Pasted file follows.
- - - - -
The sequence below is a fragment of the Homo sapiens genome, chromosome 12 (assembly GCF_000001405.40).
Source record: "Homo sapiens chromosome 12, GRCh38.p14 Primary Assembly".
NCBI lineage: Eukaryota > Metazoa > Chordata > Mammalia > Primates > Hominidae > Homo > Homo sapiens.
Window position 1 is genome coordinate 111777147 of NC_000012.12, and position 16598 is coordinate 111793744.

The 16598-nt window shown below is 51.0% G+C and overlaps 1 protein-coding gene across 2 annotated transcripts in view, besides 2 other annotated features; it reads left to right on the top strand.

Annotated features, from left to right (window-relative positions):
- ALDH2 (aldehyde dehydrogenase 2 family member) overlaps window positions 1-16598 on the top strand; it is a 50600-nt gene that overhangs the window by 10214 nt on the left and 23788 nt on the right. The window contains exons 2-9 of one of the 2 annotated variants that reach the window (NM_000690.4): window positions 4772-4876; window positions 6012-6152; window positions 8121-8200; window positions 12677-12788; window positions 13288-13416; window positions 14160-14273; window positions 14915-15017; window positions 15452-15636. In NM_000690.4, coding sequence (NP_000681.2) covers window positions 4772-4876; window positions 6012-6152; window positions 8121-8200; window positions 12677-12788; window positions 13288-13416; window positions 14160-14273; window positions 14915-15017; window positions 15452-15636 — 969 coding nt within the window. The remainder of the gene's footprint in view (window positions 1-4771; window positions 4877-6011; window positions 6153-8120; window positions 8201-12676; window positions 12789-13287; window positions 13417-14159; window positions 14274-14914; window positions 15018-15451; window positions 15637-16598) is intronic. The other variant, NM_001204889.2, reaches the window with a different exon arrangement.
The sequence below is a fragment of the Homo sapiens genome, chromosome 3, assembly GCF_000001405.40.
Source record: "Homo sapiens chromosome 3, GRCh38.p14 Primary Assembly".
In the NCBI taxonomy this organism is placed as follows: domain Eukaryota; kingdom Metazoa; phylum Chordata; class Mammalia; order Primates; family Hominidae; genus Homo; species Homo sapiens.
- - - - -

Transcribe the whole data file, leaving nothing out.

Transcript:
The sequence below is a fragment of the Homo sapiens genome, chromosome 12 (assembly GCF_000001405.40).
Source record: "Homo sapiens chromosome 12, GRCh38.p14 Primary Assembly".
NCBI lineage: Eukaryota > Metazoa > Chordata > Mammalia > Primates > Hominidae > Homo > Homo sapiens.
Window position 1 is genome coordinate 111777147 of NC_000012.12, and position 16598 is coordinate 111793744.

The 16598-nt window shown below is 51.0% G+C and overlaps 1 protein-coding gene across 2 annotated transcripts in view, besides 2 other annotated features; it reads left to right on the top strand.

Annotated features, from left to right (window-relative positions):
- ALDH2 (aldehyde dehydrogenase 2 family member) overlaps window positions 1-16598 on the top strand; it is a 50600-nt gene that overhangs the window by 10214 nt on the left and 23788 nt on the right. The window contains exons 2-9 of one of the 2 annotated variants that reach the window (NM_000690.4): window positions 4772-4876; window positions 6012-6152; window positions 8121-8200; window positions 12677-12788; window positions 13288-13416; window positions 14160-14273; window positions 14915-15017; window positions 15452-15636. In NM_000690.4, coding sequence (NP_000681.2) covers window positions 4772-4876; window positions 6012-6152; window positions 8121-8200; window positions 12677-12788; window positions 13288-13416; window positions 14160-14273; window positions 14915-15017; window positions 15452-15636 — 969 coding nt within the window. The remainder of the gene's footprint in view (window positions 1-4771; window positions 4877-6011; window positions 6153-8120; window positions 8201-12676; window positions 12789-13287; window positions 13417-14159; window positions 14274-14914; window positions 15018-15451; window positions 15637-16598) is intronic. The other variant, NM_001204889.2, reaches the window with a different exon arrangement.
The sequence below is a fragment of the Homo sapiens genome, chromosome 3, assembly GCF_000001405.40.
Source record: "Homo sapiens chromosome 3, GRCh38.p14 Primary Assembly".
In the NCBI taxonomy this organism is placed as follows: domain Eukaryota; kingdom Metazoa; phylum Chordata; class Mammalia; order Primates; family Hominidae; genus Homo; species Homo sapiens.